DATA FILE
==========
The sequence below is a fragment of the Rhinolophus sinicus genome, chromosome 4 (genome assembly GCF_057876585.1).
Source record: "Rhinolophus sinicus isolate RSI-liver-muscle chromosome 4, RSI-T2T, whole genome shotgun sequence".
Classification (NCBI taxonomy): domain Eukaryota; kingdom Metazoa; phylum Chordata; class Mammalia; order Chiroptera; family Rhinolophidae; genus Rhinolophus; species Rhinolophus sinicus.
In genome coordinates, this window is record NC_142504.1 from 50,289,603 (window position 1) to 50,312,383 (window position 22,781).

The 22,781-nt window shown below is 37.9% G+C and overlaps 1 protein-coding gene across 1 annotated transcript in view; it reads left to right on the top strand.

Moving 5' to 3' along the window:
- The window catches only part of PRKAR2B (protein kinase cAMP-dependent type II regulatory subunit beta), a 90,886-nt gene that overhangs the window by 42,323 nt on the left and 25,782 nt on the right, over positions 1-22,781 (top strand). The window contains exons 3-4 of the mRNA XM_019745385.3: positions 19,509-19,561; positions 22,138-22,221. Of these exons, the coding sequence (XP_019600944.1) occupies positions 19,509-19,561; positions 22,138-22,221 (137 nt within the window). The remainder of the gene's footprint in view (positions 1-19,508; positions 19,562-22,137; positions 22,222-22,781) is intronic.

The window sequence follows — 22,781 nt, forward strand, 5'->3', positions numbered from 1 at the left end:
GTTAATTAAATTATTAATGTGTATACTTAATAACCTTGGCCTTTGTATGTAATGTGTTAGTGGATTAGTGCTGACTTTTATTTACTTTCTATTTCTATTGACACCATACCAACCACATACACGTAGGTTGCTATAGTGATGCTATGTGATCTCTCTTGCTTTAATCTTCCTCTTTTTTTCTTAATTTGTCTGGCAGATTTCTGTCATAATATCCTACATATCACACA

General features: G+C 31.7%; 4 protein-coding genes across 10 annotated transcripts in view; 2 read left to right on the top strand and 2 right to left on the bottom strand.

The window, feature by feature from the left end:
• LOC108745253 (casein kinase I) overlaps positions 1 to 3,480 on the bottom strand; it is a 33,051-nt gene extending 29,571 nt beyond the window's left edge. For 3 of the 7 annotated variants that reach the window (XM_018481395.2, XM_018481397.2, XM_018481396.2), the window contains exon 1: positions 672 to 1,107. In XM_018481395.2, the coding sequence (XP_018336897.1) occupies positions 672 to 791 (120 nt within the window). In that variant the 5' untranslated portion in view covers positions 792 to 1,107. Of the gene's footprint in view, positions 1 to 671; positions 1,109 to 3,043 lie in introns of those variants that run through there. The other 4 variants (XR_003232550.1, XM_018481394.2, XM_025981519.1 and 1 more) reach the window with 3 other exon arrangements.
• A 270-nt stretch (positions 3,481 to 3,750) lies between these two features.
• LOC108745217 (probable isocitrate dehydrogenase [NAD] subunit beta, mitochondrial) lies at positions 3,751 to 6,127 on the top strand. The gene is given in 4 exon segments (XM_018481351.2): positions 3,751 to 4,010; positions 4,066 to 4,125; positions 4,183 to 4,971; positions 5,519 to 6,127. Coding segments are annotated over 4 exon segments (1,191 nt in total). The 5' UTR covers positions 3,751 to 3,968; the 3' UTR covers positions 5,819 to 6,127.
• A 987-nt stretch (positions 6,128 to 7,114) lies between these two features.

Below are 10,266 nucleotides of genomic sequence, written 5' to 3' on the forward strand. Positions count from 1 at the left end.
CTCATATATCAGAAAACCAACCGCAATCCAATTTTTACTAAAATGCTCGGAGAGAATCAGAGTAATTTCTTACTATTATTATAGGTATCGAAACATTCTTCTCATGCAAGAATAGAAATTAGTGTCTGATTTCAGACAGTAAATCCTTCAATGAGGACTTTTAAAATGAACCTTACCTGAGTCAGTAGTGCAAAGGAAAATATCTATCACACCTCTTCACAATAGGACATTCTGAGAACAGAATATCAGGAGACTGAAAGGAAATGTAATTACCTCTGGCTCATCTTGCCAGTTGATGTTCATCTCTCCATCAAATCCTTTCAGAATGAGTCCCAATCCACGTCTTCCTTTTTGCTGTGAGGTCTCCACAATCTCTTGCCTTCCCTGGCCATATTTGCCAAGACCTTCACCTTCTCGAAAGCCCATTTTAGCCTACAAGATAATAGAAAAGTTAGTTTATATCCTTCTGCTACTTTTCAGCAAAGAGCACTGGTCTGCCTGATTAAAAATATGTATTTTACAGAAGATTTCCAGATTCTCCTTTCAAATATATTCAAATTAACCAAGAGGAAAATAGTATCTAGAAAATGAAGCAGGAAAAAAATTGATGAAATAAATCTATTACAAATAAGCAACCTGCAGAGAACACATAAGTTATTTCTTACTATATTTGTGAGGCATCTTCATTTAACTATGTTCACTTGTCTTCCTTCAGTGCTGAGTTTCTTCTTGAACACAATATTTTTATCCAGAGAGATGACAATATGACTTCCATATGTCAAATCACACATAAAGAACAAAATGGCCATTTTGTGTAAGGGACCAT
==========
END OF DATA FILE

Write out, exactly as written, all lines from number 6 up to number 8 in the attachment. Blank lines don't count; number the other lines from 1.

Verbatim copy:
Moving 5' to 3' along the window:
- The window catches only part of PRKAR2B (protein kinase cAMP-dependent type II regulatory subunit beta), a 90,886-nt gene that overhangs the window by 42,323 nt on the left and 25,782 nt on the right, over positions 1-22,781 (top strand). The window contains exons 3-4 of the mRNA XM_019745385.3: positions 19,509-19,561; positions 22,138-22,221. Of these exons, the coding sequence (XP_019600944.1) occupies positions 19,509-19,561; positions 22,138-22,221 (137 nt within the window). The remainder of the gene's footprint in view (positions 1-19,508; positions 19,562-22,137; positions 22,222-22,781) is intronic.

The window sequence follows — 22,781 nt, forward strand, 5'->3', positions numbered from 1 at the left end: